But then, wearing my other hat as a real estate writer/editor, I attended a NAREE conference recently during which top journalists from around the United States described their growing frustration with video: It takes away from their other responsibilities; even if you have spare time, filming, editing, and preparing the video takes up a heck of a lot of it; and in the end, very few readers click to watch.
(In one of those classic moments where you can't tell whether you're part of a representative majority or just hanging around with fellow Luddite outliers, I and other audience members leaned to each other with comments like, "Yeah, I never click videos either, they take too much time for too little substance.")
So, what gives? Is creating videos a worthy use of time for nonprofits but not for real estate writers? I doubt it. It's not as though the audience is completely different -- people who buy or sell homes also give to charity.
Is this perhaps a situation that fits my in-laws' favorite maxim of, "If you're not going to do something well, don't do it at all?" This might be closer to the truth, given that anyone who's online is exposed to new video offerings, both serious and humorous, every few minutes. The novelty is wearing off, though I did laugh at the "4 Laughing Babies" one. Presumably the journalists I was hearing from weren't doing too badly at their video-making efforts, but they'd probably be among the first to say that being a good writer doesn't automatically make someone a good videographer.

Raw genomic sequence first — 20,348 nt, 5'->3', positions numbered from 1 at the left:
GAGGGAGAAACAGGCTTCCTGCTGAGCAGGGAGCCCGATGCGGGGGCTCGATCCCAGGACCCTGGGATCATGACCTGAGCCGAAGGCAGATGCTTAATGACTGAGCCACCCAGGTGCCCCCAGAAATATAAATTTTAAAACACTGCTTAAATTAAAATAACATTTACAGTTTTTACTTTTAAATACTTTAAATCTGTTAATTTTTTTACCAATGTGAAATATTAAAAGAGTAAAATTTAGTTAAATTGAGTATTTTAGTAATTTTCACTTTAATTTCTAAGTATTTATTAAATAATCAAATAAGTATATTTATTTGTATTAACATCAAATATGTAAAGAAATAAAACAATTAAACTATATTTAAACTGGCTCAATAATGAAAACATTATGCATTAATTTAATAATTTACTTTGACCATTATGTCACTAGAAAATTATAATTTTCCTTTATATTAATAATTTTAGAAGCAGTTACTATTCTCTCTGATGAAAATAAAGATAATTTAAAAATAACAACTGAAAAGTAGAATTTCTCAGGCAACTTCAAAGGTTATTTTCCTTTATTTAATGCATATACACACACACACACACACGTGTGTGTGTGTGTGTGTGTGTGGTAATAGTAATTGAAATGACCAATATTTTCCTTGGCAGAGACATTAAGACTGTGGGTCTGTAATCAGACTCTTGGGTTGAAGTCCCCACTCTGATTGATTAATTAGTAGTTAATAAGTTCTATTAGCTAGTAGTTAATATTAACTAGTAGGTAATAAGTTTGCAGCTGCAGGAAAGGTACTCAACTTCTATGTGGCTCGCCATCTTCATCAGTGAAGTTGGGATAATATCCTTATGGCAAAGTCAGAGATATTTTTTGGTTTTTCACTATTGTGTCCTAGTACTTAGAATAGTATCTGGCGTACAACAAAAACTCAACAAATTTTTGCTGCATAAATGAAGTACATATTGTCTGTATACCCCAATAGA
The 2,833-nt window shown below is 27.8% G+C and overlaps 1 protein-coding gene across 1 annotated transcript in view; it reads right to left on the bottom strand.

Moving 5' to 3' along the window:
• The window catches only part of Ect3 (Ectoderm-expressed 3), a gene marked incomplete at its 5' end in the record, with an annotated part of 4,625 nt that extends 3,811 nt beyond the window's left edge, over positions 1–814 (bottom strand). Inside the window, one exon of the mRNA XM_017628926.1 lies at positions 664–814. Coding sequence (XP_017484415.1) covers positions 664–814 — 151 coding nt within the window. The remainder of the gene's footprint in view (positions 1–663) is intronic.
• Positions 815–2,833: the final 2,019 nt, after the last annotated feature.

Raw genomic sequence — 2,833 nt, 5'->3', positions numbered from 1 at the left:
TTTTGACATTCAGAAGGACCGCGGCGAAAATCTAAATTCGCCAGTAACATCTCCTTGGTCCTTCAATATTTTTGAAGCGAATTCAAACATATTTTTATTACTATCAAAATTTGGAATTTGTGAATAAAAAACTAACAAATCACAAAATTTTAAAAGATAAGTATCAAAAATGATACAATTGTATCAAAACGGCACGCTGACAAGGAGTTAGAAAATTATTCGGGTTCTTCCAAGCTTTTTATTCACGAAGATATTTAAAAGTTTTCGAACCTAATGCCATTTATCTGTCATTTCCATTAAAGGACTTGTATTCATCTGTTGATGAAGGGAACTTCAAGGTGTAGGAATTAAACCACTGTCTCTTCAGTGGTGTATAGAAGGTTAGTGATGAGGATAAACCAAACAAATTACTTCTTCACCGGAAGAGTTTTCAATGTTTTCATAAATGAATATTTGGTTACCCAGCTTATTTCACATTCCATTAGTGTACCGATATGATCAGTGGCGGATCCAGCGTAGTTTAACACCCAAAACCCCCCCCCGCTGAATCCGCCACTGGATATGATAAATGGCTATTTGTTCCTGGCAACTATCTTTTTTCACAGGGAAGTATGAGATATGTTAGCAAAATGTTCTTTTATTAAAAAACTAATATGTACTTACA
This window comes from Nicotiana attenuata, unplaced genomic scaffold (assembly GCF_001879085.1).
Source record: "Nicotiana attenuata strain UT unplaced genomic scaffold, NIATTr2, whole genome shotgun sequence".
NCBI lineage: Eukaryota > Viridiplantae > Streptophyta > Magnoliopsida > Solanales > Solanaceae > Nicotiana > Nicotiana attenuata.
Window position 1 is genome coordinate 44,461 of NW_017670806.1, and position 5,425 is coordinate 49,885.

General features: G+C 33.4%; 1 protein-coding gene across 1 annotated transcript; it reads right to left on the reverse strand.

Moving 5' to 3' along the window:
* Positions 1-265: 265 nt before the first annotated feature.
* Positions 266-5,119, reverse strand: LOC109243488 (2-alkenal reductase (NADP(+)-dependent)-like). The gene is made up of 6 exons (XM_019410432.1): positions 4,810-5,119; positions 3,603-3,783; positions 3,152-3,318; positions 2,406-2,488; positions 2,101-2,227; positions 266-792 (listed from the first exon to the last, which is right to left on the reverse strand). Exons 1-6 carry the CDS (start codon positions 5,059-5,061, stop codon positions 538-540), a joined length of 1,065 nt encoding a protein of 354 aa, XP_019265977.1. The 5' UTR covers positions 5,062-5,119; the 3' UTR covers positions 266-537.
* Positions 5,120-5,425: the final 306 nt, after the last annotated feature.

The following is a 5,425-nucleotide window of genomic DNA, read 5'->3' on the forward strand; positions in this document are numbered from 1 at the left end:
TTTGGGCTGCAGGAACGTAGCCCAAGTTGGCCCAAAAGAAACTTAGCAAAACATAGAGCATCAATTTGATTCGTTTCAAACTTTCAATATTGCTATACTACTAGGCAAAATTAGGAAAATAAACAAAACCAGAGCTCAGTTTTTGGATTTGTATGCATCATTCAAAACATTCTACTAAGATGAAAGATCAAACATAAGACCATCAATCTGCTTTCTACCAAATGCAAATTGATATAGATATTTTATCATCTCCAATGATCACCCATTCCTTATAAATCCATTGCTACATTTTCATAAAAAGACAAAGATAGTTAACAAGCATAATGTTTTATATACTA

Perhaps the most telling nugget of information came from Lauren Beale of the Los Angeles Times, who noted that, among the reporters she works with, the ones whose videos attract a significant audience are the ones who have natural camera appeal and know how to use humor. (No wonder I clicked on those laughing babies!) Everyone is looking for a watchable persona, and the lift and stimulation that humor provides.
But not everyone can do humor. And those who can't shouldn't necessarily try. We've all groaned at the efforts of someone who, trying to lighten up a speech or talk, opens it with a bad joke. Besides, we're talking now about creating videos that represent the work of charitable organizations, which isn't necessarily thigh-slapping material.
Is the inevitable conclusion, then, that unless you've got a natural comedian on your staff who can magically make oil spills and hungry people funny, give up on the video and retreat to the familiar territory of writing newsletter articles? I wouldn't go that far.
Let's think about the mental zone entered by someone who is able to create humor. It usually means the person isn't just cranking out content, but has let the topic enter his or her consciousness in a deeper way, to bring forth a unique personal perspective. What's more, the person cares enough about the audience to want to share the information with them in a way that's genuinely engaging.
That's something anyone making video can aspire to. To me, the takeaway lesson is, don't create videos indiscriminately. Create them if and when you've got a staff person -- or maybe a young intern -- who's really inspired about presenting the content. It will help to have some visual material that you feel like people just hafta see -- the very kind that you'd email a friend. If you make just a few compelling videos, you'll ultimately get a lot more eyeballs on them than with a slew of mediocre ones. (Uh oh, I guess my in-laws have the last word on this one after all.)